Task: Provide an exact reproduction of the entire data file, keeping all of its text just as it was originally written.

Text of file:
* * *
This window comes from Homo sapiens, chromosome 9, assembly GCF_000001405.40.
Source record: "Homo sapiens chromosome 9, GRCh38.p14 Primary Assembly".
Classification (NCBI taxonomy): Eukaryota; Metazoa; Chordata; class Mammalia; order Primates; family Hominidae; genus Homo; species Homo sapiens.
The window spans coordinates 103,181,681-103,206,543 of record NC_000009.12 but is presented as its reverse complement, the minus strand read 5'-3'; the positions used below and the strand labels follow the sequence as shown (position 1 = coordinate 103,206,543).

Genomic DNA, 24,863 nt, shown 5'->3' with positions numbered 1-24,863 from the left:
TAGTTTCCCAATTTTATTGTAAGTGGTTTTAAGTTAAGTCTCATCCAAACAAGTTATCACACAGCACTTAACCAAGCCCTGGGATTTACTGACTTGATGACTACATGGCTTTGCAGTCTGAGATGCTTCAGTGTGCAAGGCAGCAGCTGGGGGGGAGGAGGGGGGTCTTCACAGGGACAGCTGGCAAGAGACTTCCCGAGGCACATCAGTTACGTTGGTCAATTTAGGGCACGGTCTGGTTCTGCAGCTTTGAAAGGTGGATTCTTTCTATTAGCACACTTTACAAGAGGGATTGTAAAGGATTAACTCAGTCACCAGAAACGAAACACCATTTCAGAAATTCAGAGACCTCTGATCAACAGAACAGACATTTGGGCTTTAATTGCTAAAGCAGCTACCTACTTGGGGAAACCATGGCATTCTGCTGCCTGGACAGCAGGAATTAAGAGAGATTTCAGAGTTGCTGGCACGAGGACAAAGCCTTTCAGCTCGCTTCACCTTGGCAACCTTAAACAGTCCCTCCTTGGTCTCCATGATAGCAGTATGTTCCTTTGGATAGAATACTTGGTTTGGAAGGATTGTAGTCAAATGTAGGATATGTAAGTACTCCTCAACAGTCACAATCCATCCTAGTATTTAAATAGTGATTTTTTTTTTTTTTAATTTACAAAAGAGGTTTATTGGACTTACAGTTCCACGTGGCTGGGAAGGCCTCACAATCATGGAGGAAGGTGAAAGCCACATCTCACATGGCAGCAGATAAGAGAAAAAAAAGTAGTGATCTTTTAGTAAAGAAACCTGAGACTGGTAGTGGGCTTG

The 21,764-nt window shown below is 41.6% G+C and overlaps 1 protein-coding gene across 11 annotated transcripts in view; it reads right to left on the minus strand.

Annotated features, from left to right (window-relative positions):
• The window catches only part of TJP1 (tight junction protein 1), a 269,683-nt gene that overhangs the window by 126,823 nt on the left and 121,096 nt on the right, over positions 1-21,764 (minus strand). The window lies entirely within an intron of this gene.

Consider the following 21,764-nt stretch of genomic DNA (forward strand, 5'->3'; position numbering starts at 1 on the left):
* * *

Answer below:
This window comes from Homo sapiens, chromosome 9, assembly GCF_000001405.40.
Source record: "Homo sapiens chromosome 9, GRCh38.p14 Primary Assembly".
Classification (NCBI taxonomy): Eukaryota; Metazoa; Chordata; class Mammalia; order Primates; family Hominidae; genus Homo; species Homo sapiens.
The window spans coordinates 103,181,681-103,206,543 of record NC_000009.12 but is presented as its reverse complement, the minus strand read 5'-3'; the positions used below and the strand labels follow the sequence as shown (position 1 = coordinate 103,206,543).

Genomic DNA, 24,863 nt, shown 5'->3' with positions numbered 1-24,863 from the left:
TAGTTTCCCAATTTTATTGTAAGTGGTTTTAAGTTAAGTCTCATCCAAACAAGTTATCACACAGCACTTAACCAAGCCCTGGGATTTACTGACTTGATGACTACATGGCTTTGCAGTCTGAGATGCTTCAGTGTGCAAGGCAGCAGCTGGGGGGGAGGAGGGGGGTCTTCACAGGGACAGCTGGCAAGAGACTTCCCGAGGCACATCAGTTACGTTGGTCAATTTAGGGCACGGTCTGGTTCTGCAGCTTTGAAAGGTGGATTCTTTCTATTAGCACACTTTACAAGAGGGATTGTAAAGGATTAACTCAGTCACCAGAAACGAAACACCATTTCAGAAATTCAGAGACCTCTGATCAACAGAACAGACATTTGGGCTTTAATTGCTAAAGCAGCTACCTACTTGGGGAAACCATGGCATTCTGCTGCCTGGACAGCAGGAATTAAGAGAGATTTCAGAGTTGCTGGCACGAGGACAAAGCCTTTCAGCTCGCTTCACCTTGGCAACCTTAAACAGTCCCTCCTTGGTCTCCATGATAGCAGTATGTTCCTTTGGATAGAATACTTGGTTTGGAAGGATTGTAGTCAAATGTAGGATATGTAAGTACTCCTCAACAGTCACAATCCATCCTAGTATTTAAATAGTGATTTTTTTTTTTTTTAATTTACAAAAGAGGTTTATTGGACTTACAGTTCCACGTGGCTGGGAAGGCCTCACAATCATGGAGGAAGGTGAAAGCCACATCTCACATGGCAGCAGATAAGAGAAAAAAAAGTAGTGATCTTTTAGTAAAGAAACCTGAGACTGGTAGTGGGCTTG

The 21,764-nt window shown below is 41.6% G+C and overlaps 1 protein-coding gene across 11 annotated transcripts in view; it reads right to left on the minus strand.

Annotated features, from left to right (window-relative positions):
• The window catches only part of TJP1 (tight junction protein 1), a 269,683-nt gene that overhangs the window by 126,823 nt on the left and 121,096 nt on the right, over positions 1-21,764 (minus strand). The window lies entirely within an intron of this gene.

Consider the following 21,764-nt stretch of genomic DNA (forward strand, 5'->3'; position numbering starts at 1 on the left):